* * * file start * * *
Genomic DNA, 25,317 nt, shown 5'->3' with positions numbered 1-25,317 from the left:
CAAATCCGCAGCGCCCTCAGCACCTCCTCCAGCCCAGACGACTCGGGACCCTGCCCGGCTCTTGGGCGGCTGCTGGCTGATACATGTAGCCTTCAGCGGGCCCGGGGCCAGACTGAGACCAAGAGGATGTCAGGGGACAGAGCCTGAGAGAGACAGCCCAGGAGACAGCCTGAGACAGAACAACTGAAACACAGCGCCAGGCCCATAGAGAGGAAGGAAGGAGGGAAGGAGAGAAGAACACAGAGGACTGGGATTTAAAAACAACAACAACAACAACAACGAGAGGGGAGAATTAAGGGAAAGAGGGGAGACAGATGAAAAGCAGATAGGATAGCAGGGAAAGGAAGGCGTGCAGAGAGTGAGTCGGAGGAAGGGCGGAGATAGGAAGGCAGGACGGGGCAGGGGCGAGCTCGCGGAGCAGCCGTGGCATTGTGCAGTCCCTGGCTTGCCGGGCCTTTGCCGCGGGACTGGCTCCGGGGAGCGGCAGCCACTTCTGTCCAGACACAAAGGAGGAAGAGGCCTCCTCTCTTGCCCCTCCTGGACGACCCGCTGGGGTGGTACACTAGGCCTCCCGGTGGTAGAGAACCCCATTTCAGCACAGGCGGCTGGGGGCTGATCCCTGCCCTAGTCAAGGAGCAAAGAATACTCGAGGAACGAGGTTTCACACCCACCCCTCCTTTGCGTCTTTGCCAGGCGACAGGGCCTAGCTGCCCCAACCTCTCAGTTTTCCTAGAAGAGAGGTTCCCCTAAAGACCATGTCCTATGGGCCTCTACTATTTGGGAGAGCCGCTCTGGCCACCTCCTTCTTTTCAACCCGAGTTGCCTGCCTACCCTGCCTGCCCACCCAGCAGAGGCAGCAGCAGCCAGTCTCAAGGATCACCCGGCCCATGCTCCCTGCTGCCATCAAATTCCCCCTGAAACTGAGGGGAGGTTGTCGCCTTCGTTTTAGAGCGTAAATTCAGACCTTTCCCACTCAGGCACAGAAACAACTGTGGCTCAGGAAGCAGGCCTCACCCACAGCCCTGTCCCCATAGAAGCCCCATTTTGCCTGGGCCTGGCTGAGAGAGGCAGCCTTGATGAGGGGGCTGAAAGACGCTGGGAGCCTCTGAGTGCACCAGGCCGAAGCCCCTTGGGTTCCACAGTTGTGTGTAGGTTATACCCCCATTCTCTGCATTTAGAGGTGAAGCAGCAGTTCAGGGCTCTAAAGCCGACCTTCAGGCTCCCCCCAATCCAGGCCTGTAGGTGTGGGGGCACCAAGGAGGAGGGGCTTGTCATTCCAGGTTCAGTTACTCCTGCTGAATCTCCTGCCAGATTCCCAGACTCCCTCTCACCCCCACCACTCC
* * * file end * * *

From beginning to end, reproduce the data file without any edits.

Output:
Genomic DNA, 25,317 nt, shown 5'->3' with positions numbered 1-25,317 from the left:
CAAATCCGCAGCGCCCTCAGCACCTCCTCCAGCCCAGACGACTCGGGACCCTGCCCGGCTCTTGGGCGGCTGCTGGCTGATACATGTAGCCTTCAGCGGGCCCGGGGCCAGACTGAGACCAAGAGGATGTCAGGGGACAGAGCCTGAGAGAGACAGCCCAGGAGACAGCCTGAGACAGAACAACTGAAACACAGCGCCAGGCCCATAGAGAGGAAGGAAGGAGGGAAGGAGAGAAGAACACAGAGGACTGGGATTTAAAAACAACAACAACAACAACAACGAGAGGGGAGAATTAAGGGAAAGAGGGGAGACAGATGAAAAGCAGATAGGATAGCAGGGAAAGGAAGGCGTGCAGAGAGTGAGTCGGAGGAAGGGCGGAGATAGGAAGGCAGGACGGGGCAGGGGCGAGCTCGCGGAGCAGCCGTGGCATTGTGCAGTCCCTGGCTTGCCGGGCCTTTGCCGCGGGACTGGCTCCGGGGAGCGGCAGCCACTTCTGTCCAGACACAAAGGAGGAAGAGGCCTCCTCTCTTGCCCCTCCTGGACGACCCGCTGGGGTGGTACACTAGGCCTCCCGGTGGTAGAGAACCCCATTTCAGCACAGGCGGCTGGGGGCTGATCCCTGCCCTAGTCAAGGAGCAAAGAATACTCGAGGAACGAGGTTTCACACCCACCCCTCCTTTGCGTCTTTGCCAGGCGACAGGGCCTAGCTGCCCCAACCTCTCAGTTTTCCTAGAAGAGAGGTTCCCCTAAAGACCATGTCCTATGGGCCTCTACTATTTGGGAGAGCCGCTCTGGCCACCTCCTTCTTTTCAACCCGAGTTGCCTGCCTACCCTGCCTGCCCACCCAGCAGAGGCAGCAGCAGCCAGTCTCAAGGATCACCCGGCCCATGCTCCCTGCTGCCATCAAATTCCCCCTGAAACTGAGGGGAGGTTGTCGCCTTCGTTTTAGAGCGTAAATTCAGACCTTTCCCACTCAGGCACAGAAACAACTGTGGCTCAGGAAGCAGGCCTCACCCACAGCCCTGTCCCCATAGAAGCCCCATTTTGCCTGGGCCTGGCTGAGAGAGGCAGCCTTGATGAGGGGGCTGAAAGACGCTGGGAGCCTCTGAGTGCACCAGGCCGAAGCCCCTTGGGTTCCACAGTTGTGTGTAGGTTATACCCCCATTCTCTGCATTTAGAGGTGAAGCAGCAGTTCAGGGCTCTAAAGCCGACCTTCAGGCTCCCCCCAATCCAGGCCTGTAGGTGTGGGGGCACCAAGGAGGAGGGGCTTGTCATTCCAGGTTCAGTTACTCCTGCTGAATCTCCTGCCAGATTCCCAGACTCCCTCTCACCCCCACCACTCC